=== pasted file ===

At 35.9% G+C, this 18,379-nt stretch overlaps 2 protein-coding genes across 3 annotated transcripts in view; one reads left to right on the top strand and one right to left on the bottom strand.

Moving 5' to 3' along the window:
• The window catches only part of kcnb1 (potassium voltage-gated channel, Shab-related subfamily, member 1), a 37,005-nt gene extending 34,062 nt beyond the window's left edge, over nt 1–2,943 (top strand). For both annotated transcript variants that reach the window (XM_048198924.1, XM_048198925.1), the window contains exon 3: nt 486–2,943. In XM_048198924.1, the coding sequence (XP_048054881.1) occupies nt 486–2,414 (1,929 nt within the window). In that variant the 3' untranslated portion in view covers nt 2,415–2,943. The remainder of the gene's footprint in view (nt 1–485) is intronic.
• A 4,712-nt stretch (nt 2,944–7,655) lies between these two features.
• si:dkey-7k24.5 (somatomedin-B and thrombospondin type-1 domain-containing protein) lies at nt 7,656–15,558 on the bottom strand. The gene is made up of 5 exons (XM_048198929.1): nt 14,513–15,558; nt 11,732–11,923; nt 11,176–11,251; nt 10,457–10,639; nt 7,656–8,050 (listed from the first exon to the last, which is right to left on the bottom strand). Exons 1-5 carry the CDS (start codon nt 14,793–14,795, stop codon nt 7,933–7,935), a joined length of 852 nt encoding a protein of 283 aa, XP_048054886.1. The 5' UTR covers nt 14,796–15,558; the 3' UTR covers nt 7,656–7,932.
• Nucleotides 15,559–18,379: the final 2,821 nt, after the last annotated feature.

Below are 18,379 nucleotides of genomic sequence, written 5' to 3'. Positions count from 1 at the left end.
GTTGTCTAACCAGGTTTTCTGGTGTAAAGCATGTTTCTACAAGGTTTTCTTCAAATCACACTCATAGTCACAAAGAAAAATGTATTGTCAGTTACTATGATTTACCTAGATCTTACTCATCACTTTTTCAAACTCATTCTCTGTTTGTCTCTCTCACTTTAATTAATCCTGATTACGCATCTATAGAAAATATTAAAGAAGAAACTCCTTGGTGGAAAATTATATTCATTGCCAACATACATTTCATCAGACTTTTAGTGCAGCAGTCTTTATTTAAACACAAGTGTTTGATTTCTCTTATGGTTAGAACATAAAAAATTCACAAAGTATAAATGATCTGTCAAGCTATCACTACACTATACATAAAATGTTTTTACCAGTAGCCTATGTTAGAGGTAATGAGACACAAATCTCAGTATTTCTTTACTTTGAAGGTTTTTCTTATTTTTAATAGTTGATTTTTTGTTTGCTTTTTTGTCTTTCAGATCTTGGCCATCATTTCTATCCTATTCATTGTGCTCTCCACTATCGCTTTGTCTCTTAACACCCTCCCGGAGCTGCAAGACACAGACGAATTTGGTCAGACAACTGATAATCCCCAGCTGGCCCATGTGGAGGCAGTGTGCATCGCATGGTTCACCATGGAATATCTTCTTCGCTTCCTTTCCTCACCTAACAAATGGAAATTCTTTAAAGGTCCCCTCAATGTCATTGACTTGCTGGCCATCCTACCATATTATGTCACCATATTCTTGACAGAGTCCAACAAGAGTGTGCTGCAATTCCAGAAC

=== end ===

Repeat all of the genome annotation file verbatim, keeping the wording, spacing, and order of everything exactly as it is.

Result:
At 35.9% G+C, this 18,379-nt stretch overlaps 2 protein-coding genes across 3 annotated transcripts in view; one reads left to right on the top strand and one right to left on the bottom strand.

Moving 5' to 3' along the window:
• The window catches only part of kcnb1 (potassium voltage-gated channel, Shab-related subfamily, member 1), a 37,005-nt gene extending 34,062 nt beyond the window's left edge, over nt 1–2,943 (top strand). For both annotated transcript variants that reach the window (XM_048198924.1, XM_048198925.1), the window contains exon 3: nt 486–2,943. In XM_048198924.1, the coding sequence (XP_048054881.1) occupies nt 486–2,414 (1,929 nt within the window). In that variant the 3' untranslated portion in view covers nt 2,415–2,943. The remainder of the gene's footprint in view (nt 1–485) is intronic.
• A 4,712-nt stretch (nt 2,944–7,655) lies between these two features.
• si:dkey-7k24.5 (somatomedin-B and thrombospondin type-1 domain-containing protein) lies at nt 7,656–15,558 on the bottom strand. The gene is made up of 5 exons (XM_048198929.1): nt 14,513–15,558; nt 11,732–11,923; nt 11,176–11,251; nt 10,457–10,639; nt 7,656–8,050 (listed from the first exon to the last, which is right to left on the bottom strand). Exons 1-5 carry the CDS (start codon nt 14,793–14,795, stop codon nt 7,933–7,935), a joined length of 852 nt encoding a protein of 283 aa, XP_048054886.1. The 5' UTR covers nt 14,796–15,558; the 3' UTR covers nt 7,656–7,932.
• Nucleotides 15,559–18,379: the final 2,821 nt, after the last annotated feature.

Below are 18,379 nucleotides of genomic sequence, written 5' to 3'. Positions count from 1 at the left end.
GTTGTCTAACCAGGTTTTCTGGTGTAAAGCATGTTTCTACAAGGTTTTCTTCAAATCACACTCATAGTCACAAAGAAAAATGTATTGTCAGTTACTATGATTTACCTAGATCTTACTCATCACTTTTTCAAACTCATTCTCTGTTTGTCTCTCTCACTTTAATTAATCCTGATTACGCATCTATAGAAAATATTAAAGAAGAAACTCCTTGGTGGAAAATTATATTCATTGCCAACATACATTTCATCAGACTTTTAGTGCAGCAGTCTTTATTTAAACACAAGTGTTTGATTTCTCTTATGGTTAGAACATAAAAAATTCACAAAGTATAAATGATCTGTCAAGCTATCACTACACTATACATAAAATGTTTTTACCAGTAGCCTATGTTAGAGGTAATGAGACACAAATCTCAGTATTTCTTTACTTTGAAGGTTTTTCTTATTTTTAATAGTTGATTTTTTGTTTGCTTTTTTGTCTTTCAGATCTTGGCCATCATTTCTATCCTATTCATTGTGCTCTCCACTATCGCTTTGTCTCTTAACACCCTCCCGGAGCTGCAAGACACAGACGAATTTGGTCAGACAACTGATAATCCCCAGCTGGCCCATGTGGAGGCAGTGTGCATCGCATGGTTCACCATGGAATATCTTCTTCGCTTCCTTTCCTCACCTAACAAATGGAAATTCTTTAAAGGTCCCCTCAATGTCATTGACTTGCTGGCCATCCTACCATATTATGTCACCATATTCTTGACAGAGTCCAACAAGAGTGTGCTGCAATTCCAGAAC